"There’s a reason why you never want to order a steak ‘well done’ – you might as well be ordering beef jerky,” says Chef Tommy as we discuss the benefits of Sous Vide cooking.
Sous Vide, French for “under vacuum”, is a cooking method in which food is sealed in an airtight vacuum pouch and cooked low and slow in a water bath at a very precise temperature. The concept has existed for thousands of years, with many cultures cooking meats and vegetables inside of banana leaves or corn husks over an open flame to retain their moisture and flavor.
With today’s technology, however, Sous Vide has been developed using new techniques that increase creativity, boost profits and provide excellent end results with little equipment needed. All you need for Sous Vide is a large pot or cooking vessel for the water bath, a vacuum sealing system and an immersion circulator. Seal the food product in an airtight bag, set your temperature on the immersion circulator and clip to the side of the vessel. Immerse the product into the warm water bath, let cook and continue on with other food preparation.
The beauty of Sous Vide is that although it is so simple, it doesn’t hinder your creativity and allows for better retention of flavor and nutrients. “Sous Vide really helps to keep the integrity of the food by keeping all of the juices and natural moisture sealed within the bag. You can also cook food items in marinade which helps to infuse flavor – flavor that may have been lost during traditional methods,” Chef Tommy says as he prepares a steak. “You can use it for everything from custards and eggs to fish, seafood and vegetables.”
Some may worry that the Sous Vide method eliminates the art of cooking and stunts creativity but Sous Vide can actually enhance many traditional methods. “There is still some technique needed for Sous Vide,” says Chef Tommy. He likes to sear products ahead of time, such as steaks, to add a depth of flavor and kill off potential bacteria before placing in the bag. After products are cooked, he may also brown or caramelize them for a more beautiful presentation.
One of the greatest benefits of Sous Vide cooking is that due to its simplicity it is incredibly easy to learn and requires less training than some other methods. Trained kitchen staff can cook more efficiently and create dishes that are effortless to repeat.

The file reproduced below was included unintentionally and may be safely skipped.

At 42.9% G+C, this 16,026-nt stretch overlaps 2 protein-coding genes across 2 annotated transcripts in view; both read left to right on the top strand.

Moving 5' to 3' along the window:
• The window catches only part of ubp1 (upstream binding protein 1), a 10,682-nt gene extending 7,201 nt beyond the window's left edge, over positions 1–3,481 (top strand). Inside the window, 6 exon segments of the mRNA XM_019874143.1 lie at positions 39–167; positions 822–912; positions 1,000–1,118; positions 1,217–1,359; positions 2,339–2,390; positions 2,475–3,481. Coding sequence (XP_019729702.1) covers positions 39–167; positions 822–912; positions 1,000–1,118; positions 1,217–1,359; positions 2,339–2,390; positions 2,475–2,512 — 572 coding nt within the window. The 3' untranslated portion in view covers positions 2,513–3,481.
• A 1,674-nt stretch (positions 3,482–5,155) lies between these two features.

There is a slim chance of overcooking with Sous Vide if the product is left for too long in the cooking vessel but it is much less likely than with traditional cooking methods such as char-broilers, ovens, griddles or range tops. Methods like these make food more susceptible to being over or undercooked because they require more attentiveness and may not cook evenly each time. With Sous Vide, the cooking environment is more controlled, allowing you to select a precise temperature and maintain that temperature for an extended time using thermal energy and circulation, which provide better heat conduction and even cooking throughout.
Economically, Sous Vide is also a great choice because it also allows you to prepare more dishes ahead of time and balance your workload for a more efficient kitchen.
Excellent End Results
“The cooking temperature is almost always no hotter than your target temperature – especially for proteins where there may be a step of browning and caramelization for presentation,” Chef Tommy explains as he tests the doneness of asparagus. “I actually feel that Sous Vide is much more beneficial for food items, like proteins, because you are able to get more yield out of expensive cuts of steak, poultry or pork, which adds value to any foodservice establishment.”
Getting better yields out of products is beneficial for any food service operator on a food cost standpoint, and even better for guests. When guests order at a restaurant they are paying for the raw weight of an expensive cut of meat, like filet mignon or rib-eye steak. Often times these food products will only have a small percentage of perfectly cooked meat.
“When traditionally cooking an item, such as steak, you may only get a 65% - 70% yield after the steak reaches your guest’s table. A 6 ounce filet mignon cooked at medium-rare may actually weigh closer to 4 ounces once served,” Chef Tommy explains. “For that same 6 ounce filet mignon [when cooked Sous Vide] your guests will actually receive a 5.5 ounce steak – an 85% - 90% yield.”
Sous Vide retains moisture better than traditional methods and delivers more even cooking, allowing you to serve your guests closer to what they are actually paying for. For this reason, Chef Tommy prefers to use the Sous Vide method when cooking proteins. “If I wanted to cook the perfect medium-rare steak, I would use the Sous Vide method. And the reason why it would be the perfect steak is because you will have more consistent medium-rare meat throughout the entire steak.”